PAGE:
The sense of competition can enhance the motivation to learn another language at an even faster pace. Users eagerly strive to level up and achieve higher rankings on the leaderboard, and while having such a leaderboard within one group may be disruptive, setting a common goal of getting past a certain threshold on the global top is likely to create a sense of shared identity among the learners.
The attention span of today’s learners isn’t what it used to be. Distractions are everywhere, and holding the students’ attention to doing monotonous tasks is close to impossible. Utilizing game-based learning in the language classroom is a good way to overcome this.
Even if the stimuli in a given game may not be as extensive as those in proper video games or social media, they still maintain their appeal. The gamified learning experience makes learners look forward to education, as they not only learn but also play and compete with classmates.
Empowering Self-Paced Learning
Everyone learns at their own pace, based on personal interests and abilities. Hence, one-size-fits-all teaching methods often neglect individual learning style preferences, potentially curbing potential development.
Going back to the example of Duolingo, its use of badges, points, and other gamified elements allows learners to navigate through the material at their own speed and gauge their learning outcomes.
This freedom eliminates unnecessary pressure, thus enabling an inclusive learning environment. Moreover, this kind of freedom lets language students focus their energy where needed. If there is a part they have not fully mastered, they can spend more time learning and reviewing that part while others focus on their own. Furthermore, if there are parts they are already good at, learners can skip these parts, giving them even more autonomy.
Enhanced Learning Outcomes
Gamified language learning activities enhance motivation and engagement, providing better learning outcomes. It’s a clever and effective way to incorporate concepts and skills from other courses into it and develop an all-rounded curriculum.
As a result, learners are not only able to excel in the English language but also in other skills like problem-solving, communication and teamwork. The value-adding benefits of game-based learning extend beyond linguistic abilities, encouraging overall academic and personal growth.
Challenges in Implementing Gamification in Language Learning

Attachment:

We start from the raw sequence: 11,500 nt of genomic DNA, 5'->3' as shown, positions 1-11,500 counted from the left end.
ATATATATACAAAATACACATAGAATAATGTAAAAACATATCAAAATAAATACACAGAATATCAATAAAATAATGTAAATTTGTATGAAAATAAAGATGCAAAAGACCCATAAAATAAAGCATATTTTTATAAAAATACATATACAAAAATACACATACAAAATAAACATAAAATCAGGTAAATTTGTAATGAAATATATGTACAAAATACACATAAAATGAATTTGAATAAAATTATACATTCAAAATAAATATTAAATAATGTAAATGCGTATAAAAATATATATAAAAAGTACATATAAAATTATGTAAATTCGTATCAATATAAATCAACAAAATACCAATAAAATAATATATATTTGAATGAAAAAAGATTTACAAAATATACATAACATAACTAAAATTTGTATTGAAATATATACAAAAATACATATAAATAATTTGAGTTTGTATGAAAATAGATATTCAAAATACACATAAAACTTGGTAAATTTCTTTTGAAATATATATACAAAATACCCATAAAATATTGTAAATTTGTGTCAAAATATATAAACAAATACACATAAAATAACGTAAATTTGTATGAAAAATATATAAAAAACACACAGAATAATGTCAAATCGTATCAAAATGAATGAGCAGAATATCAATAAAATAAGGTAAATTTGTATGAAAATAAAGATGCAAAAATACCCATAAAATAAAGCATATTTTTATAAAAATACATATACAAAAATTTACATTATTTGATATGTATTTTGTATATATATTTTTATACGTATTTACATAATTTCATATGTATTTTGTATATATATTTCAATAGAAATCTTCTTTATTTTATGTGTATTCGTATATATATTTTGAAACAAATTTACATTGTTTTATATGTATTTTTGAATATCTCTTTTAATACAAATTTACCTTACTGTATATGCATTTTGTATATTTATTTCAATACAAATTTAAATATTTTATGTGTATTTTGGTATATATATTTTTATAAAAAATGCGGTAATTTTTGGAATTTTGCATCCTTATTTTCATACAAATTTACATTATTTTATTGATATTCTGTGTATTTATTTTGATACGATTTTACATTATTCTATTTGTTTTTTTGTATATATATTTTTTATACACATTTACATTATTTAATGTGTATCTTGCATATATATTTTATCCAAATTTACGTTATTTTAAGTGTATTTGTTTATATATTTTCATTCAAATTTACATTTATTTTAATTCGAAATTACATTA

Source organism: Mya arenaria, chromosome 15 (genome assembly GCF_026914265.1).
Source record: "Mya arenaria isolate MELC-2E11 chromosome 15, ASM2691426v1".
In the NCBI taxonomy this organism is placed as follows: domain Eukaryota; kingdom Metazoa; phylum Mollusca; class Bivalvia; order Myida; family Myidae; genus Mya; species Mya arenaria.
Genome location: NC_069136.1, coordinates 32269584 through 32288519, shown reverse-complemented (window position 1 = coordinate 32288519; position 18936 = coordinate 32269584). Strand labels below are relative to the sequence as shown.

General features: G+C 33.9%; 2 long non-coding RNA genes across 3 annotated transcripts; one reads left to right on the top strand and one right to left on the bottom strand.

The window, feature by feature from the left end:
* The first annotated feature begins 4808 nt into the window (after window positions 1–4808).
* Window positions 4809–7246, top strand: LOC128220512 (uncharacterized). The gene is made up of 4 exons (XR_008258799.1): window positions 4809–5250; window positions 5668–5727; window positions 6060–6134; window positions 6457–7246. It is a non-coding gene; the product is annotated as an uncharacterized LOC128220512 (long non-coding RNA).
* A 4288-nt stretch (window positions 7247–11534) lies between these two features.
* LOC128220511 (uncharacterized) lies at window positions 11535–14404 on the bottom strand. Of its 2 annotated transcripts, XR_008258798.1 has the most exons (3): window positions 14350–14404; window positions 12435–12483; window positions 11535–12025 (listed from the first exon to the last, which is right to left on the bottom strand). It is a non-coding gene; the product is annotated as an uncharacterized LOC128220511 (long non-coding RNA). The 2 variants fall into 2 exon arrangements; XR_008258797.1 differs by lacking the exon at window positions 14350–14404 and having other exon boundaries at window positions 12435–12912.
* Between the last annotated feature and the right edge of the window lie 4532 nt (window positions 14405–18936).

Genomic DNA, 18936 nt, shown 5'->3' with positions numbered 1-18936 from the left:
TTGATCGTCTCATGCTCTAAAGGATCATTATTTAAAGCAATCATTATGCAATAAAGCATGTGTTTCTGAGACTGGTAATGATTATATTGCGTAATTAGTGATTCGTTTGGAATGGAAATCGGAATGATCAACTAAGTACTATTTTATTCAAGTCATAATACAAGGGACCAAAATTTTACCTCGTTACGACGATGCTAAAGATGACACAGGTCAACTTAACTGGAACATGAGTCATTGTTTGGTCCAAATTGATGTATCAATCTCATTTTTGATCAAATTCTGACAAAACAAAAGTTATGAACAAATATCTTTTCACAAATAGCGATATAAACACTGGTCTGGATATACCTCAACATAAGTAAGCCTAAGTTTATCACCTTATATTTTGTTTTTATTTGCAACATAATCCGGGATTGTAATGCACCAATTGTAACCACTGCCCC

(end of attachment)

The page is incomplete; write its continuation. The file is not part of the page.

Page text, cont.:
While gamification has shown significant potential in improving language learning outcomes, it’s not without its challenges. Whether it’s a lack of familiarization with this teaching style among educators or the difficulty to accurately track progress, adopting gamified learning tools isn’t as smooth of a transition as we’d like to believe.
Overcoming Resistance to Gamifying
Learners accustomed to the traditional learning style may initially resist game-based language learning. This is true especially in cases where English language teaching follows strict grammar rules and vocabularies in rigid, exam-oriented curricula.
The transition from this traditional setup to a modern, game-themed language classroom is profound and requires patience and adaptability from learners.
There may be instances where the type of game used does not appeal to every learner. A board game, a quest game, or a strategy game may incite excitement in some learners but can be daunting for others.
Short-Lived Positive Effect
Flashcards, quizzes, scavenger hunts, and role-playing are all examples of gamification that add an element of fun to language learning activities. Yet, the effectiveness of these interactive activities often dwindles over time if the novelty wears off, causing the motivation to learn another language to drop.
This is why progressive tracking and repetition are important. Learners should be able to track their progress consistently and repeat. It not only motivates learners to aim higher but also allows instructors to ensure that they are moving in the right direction.
Final Thoughts on Gamification in Foreign Language Learning
Gamified language learning is not just about implementing fun and games into otherwise dull classes. It is about providing new and creative ways for language learners to build interest in language learning, encouraging them to be proactive and autonomous learners.
Its effectiveness relies mainly on the way it is implemented. The teacher must be well aware of the inner-workings of the game elements, how they are contributing to language learning, and the best way to incorporate them into the existing educational structure.
It doesn’t need to be over-complicated either. In the current classroom setting, adding just a few interactive bits like quizzes, map tasks, or something bigger, like a chatbot, can go a long way in improving the learning experience. So, why don’t we give gamification a try?